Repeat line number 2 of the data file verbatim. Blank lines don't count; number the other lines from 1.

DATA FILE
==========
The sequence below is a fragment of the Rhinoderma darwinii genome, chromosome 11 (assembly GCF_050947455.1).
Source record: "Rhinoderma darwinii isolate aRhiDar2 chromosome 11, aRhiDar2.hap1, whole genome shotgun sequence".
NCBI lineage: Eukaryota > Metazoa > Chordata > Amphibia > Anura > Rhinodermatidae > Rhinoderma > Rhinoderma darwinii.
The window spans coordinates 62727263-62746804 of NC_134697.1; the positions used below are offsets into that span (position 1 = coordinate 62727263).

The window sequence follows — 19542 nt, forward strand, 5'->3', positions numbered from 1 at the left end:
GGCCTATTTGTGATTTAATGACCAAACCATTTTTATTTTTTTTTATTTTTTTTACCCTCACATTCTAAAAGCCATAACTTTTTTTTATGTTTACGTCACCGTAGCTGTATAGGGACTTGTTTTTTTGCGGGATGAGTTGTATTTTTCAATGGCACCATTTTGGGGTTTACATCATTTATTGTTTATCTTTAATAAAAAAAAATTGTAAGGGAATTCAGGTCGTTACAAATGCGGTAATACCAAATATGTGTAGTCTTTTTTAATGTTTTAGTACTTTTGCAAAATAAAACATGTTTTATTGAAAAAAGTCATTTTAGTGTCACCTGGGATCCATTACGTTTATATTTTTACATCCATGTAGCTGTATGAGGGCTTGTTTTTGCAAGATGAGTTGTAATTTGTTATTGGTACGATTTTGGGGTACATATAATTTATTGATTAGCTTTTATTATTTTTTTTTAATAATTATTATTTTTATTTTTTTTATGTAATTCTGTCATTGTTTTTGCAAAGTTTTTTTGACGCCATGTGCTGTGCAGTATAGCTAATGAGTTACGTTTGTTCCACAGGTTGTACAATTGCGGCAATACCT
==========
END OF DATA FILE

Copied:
Source record: "Rhinoderma darwinii isolate aRhiDar2 chromosome 11, aRhiDar2.hap1, whole genome shotgun sequence".